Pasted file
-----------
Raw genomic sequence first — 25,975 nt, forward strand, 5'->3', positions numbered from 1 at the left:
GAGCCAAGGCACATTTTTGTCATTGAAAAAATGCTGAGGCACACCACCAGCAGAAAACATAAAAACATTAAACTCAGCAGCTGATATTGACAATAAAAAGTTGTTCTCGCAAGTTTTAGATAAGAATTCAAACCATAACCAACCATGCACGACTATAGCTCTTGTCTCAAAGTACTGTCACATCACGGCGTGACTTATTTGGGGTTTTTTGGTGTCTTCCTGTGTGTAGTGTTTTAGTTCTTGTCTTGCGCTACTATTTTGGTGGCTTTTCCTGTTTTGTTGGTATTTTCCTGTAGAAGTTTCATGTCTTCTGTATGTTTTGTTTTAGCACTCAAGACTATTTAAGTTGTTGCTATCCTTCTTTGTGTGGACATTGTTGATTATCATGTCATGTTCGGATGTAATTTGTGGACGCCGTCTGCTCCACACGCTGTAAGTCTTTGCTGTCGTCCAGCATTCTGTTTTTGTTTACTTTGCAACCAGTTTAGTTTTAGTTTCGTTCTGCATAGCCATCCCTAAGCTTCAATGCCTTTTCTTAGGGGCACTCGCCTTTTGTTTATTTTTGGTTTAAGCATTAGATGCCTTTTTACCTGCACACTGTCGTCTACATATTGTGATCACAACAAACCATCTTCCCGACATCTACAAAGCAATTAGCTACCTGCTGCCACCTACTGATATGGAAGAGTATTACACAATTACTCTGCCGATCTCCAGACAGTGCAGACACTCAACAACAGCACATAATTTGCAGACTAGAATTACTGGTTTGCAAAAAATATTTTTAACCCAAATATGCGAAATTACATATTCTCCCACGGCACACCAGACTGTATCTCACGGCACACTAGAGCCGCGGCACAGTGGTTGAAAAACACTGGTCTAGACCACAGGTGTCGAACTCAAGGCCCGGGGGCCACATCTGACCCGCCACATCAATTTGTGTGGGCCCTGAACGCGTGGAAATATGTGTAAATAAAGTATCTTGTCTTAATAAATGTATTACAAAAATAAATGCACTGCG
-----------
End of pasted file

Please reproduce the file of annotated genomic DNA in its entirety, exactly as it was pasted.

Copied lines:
Raw genomic sequence first — 25,975 nt, forward strand, 5'->3', positions numbered from 1 at the left:
GAGCCAAGGCACATTTTTGTCATTGAAAAAATGCTGAGGCACACCACCAGCAGAAAACATAAAAACATTAAACTCAGCAGCTGATATTGACAATAAAAAGTTGTTCTCGCAAGTTTTAGATAAGAATTCAAACCATAACCAACCATGCACGACTATAGCTCTTGTCTCAAAGTACTGTCACATCACGGCGTGACTTATTTGGGGTTTTTTGGTGTCTTCCTGTGTGTAGTGTTTTAGTTCTTGTCTTGCGCTACTATTTTGGTGGCTTTTCCTGTTTTGTTGGTATTTTCCTGTAGAAGTTTCATGTCTTCTGTATGTTTTGTTTTAGCACTCAAGACTATTTAAGTTGTTGCTATCCTTCTTTGTGTGGACATTGTTGATTATCATGTCATGTTCGGATGTAATTTGTGGACGCCGTCTGCTCCACACGCTGTAAGTCTTTGCTGTCGTCCAGCATTCTGTTTTTGTTTACTTTGCAACCAGTTTAGTTTTAGTTTCGTTCTGCATAGCCATCCCTAAGCTTCAATGCCTTTTCTTAGGGGCACTCGCCTTTTGTTTATTTTTGGTTTAAGCATTAGATGCCTTTTTACCTGCACACTGTCGTCTACATATTGTGATCACAACAAACCATCTTCCCGACATCTACAAAGCAATTAGCTACCTGCTGCCACCTACTGATATGGAAGAGTATTACACAATTACTCTGCCGATCTCCAGACAGTGCAGACACTCAACAACAGCACATAATTTGCAGACTAGAATTACTGGTTTGCAAAAAATATTTTTAACCCAAATATGCGAAATTACATATTCTCCCACGGCACACCAGACTGTATCTCACGGCACACTAGAGCCGCGGCACAGTGGTTGAAAAACACTGGTCTAGACCACAGGTGTCGAACTCAAGGCCCGGGGGCCACATCTGACCCGCCACATCAATTTGTGTGGGCCCTGAACGCGTGGAAATATGTGTAAATAAAGTATCTTGTCTTAATAAATGTATTACAAAAATAAATGCACTGCG